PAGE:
So unfolds the organic and real community. It has often pleasantly surprised me how individual like-minded adults can connect on first meeting one another: an artist will ‘know’ and ‘get’ another artist, of whatever flavour; a rebel will ‘get’ another rebel; an altruist (or as close as it’s possible to get to being such a thing) will ‘get’ another altruist; a playworker will ‘get’ another playworker. These are all states of being, I suppose, rather than job titles or the like: artist, rebel, altruist, playworker, and so on. The point is that we know each other when we meet one other. When we’re all embedded, either for our living or for our working, in a certain geographical area, in a ‘place’ (and I don’t use that word lightly), the ‘from the inside’ community can start to connect.
Community isn’t a thing to superimpose on an area because it isn’t anything that can be ‘placed down’, as such. Community is in the bricks and mortar, in the streets, in the stories, in the connections, in the evolution.
Last week, in the sun that had finally come to soak us, I looked out from the middle of the playground. Across the way there’s a hard court (what the children call ‘the pitches’), and farther out from that is a fixed play equipment park adjacent to the pedestrianised street. Surrounding the whole block are the tenements and the glass of their windows reflect the summer day down into the suntrap. I looked out and, in the combination of the adventure playground, the pitches, the fixed play equipment park, and the pedestrianised area, I couldn’t even begin to count how many children and their attendant adults there were. There was play in practically every corner. The day before, we’d been in the latter park with arts stuff, balls and hoops and mounds of fabric. There were children everywhere. They trailed long pink robes and various cardboard sea-creatures on skipping rope leads, made for them by my colleague, who’s a parent volunteer. At the far end of the park, where perhaps they thought no-one could see, a group of mothers played hula hoops and bat and ball with our stuff. At the other end of the park, a group of children spun around on the trolley we take out, on the flat half a pitch, for ages and ages. Then the ice-cream man came! Play was at the heart of it all.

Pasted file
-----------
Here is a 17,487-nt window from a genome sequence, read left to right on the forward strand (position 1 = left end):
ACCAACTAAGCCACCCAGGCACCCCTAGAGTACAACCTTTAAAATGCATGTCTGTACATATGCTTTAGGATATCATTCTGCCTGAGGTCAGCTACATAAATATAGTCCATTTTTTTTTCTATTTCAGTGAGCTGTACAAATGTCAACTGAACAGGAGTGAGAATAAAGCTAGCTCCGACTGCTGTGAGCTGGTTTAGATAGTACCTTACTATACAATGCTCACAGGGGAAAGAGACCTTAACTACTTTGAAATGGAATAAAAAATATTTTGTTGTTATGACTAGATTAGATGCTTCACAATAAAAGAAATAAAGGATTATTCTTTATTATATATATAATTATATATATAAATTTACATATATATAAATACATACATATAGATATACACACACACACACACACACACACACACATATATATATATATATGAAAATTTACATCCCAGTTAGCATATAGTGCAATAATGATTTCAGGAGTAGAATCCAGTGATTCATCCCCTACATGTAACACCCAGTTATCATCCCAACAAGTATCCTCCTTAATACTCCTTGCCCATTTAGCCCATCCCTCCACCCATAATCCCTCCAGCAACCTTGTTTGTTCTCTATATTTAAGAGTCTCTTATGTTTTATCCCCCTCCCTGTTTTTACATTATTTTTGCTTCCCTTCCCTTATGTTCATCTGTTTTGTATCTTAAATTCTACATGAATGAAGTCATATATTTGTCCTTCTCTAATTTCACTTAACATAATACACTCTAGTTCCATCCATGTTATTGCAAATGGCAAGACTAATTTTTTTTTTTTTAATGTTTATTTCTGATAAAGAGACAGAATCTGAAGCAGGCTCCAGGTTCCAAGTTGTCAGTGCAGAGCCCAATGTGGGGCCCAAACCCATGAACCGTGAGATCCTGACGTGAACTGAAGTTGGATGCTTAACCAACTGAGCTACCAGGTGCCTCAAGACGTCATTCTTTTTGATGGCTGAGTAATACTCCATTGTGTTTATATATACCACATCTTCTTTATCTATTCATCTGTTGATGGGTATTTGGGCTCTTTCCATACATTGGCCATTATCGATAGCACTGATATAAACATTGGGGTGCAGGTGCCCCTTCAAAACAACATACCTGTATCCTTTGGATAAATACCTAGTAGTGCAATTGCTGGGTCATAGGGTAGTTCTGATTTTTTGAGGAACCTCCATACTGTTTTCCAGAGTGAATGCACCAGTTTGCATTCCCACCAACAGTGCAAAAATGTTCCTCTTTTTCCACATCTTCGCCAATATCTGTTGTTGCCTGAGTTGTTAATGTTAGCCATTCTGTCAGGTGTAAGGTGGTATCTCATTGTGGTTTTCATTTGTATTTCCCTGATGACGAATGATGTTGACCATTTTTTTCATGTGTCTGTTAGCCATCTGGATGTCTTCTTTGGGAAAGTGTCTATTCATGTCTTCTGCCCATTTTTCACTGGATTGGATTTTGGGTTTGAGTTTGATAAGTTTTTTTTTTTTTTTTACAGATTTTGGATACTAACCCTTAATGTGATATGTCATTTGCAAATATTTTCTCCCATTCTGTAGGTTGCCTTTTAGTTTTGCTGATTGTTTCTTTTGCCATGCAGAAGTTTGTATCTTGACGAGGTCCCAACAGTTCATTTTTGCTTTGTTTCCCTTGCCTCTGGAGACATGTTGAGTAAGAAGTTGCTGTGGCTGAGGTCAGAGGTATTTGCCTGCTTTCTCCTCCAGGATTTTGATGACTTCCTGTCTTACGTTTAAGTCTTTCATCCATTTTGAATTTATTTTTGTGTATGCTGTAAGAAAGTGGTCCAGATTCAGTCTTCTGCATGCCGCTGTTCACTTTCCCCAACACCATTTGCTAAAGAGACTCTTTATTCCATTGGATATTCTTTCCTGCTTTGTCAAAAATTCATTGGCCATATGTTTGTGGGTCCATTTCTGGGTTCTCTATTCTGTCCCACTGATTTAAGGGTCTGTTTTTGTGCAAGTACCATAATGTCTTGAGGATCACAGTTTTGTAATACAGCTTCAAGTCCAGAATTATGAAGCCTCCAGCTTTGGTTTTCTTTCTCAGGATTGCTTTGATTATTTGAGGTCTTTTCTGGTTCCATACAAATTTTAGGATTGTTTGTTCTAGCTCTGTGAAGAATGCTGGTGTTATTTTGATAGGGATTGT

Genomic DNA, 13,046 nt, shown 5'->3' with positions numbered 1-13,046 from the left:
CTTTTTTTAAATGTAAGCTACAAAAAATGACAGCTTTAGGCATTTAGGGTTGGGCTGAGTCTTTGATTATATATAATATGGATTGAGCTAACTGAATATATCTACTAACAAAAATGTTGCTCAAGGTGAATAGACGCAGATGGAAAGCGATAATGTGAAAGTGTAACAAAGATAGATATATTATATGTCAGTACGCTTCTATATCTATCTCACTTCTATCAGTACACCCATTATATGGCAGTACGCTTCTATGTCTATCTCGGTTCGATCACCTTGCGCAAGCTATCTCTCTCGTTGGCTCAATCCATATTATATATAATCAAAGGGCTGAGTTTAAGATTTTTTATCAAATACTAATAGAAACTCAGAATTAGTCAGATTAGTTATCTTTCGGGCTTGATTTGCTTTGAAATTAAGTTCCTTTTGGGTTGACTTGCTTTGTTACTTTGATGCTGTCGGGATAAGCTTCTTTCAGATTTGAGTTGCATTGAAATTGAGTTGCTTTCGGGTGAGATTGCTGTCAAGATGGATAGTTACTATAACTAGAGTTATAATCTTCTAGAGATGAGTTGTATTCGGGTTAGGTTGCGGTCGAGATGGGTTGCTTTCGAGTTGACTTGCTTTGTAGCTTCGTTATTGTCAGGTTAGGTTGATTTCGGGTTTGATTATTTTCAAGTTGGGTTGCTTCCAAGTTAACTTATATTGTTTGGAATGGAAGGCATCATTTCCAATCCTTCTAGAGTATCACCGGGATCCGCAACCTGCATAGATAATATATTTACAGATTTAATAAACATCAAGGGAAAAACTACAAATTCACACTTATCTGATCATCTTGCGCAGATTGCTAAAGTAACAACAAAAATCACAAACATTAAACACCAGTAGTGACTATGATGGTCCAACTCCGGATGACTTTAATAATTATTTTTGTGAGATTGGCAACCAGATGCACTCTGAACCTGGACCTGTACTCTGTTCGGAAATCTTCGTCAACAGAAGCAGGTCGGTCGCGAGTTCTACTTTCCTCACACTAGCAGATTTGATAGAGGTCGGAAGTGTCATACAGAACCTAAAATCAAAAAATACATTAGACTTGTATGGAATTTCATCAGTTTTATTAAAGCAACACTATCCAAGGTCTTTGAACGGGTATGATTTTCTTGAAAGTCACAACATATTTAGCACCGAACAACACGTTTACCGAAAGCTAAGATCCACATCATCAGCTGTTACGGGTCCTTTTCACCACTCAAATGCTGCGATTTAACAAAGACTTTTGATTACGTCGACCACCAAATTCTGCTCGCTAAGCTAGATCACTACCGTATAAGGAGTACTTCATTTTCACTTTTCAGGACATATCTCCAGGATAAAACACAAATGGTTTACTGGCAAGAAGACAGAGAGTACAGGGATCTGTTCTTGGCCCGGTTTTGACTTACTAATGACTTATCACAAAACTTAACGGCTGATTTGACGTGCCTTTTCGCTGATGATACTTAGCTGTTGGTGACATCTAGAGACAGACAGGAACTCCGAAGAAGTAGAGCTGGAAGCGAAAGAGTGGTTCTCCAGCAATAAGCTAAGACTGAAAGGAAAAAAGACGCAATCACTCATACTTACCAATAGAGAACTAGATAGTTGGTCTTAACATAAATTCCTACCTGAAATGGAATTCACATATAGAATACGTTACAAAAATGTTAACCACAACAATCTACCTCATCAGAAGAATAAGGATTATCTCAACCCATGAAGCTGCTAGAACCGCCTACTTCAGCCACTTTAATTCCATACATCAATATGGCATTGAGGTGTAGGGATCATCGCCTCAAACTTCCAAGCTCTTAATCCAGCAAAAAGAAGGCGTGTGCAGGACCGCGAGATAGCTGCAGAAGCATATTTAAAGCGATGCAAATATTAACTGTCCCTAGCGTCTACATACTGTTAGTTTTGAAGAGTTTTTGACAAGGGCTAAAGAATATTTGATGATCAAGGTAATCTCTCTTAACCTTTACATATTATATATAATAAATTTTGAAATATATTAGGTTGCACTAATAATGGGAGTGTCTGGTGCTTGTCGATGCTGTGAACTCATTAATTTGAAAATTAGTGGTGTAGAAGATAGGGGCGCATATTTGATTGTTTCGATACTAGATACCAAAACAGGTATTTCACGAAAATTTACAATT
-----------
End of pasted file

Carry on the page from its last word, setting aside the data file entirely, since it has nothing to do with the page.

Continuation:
On the adventure playground, like-minded parents come to volunteer, share coffee, talk, play. We support and are supported. I have the feeling that it all happens in the right place and at the right time, when it’s ready to happen. It is that live, organic connection in action: a social spontaneity, a kind of quantum readyness, popping into existence just at the exact point that it needs nurturing or is ready to give. It is this wanting to give to some person in need, or acquiescence in receipt of giving, that community grows outwards from. It is, to use a favourite word, ‘rhizomatic’: it spreads.
What is a good adventure playground if not a community of like-minded people? In play, we both give and are in receipt. What is a good community if not a ‘playground’ of giving people?
Artificial ‘community superimposition’ is a game without the play.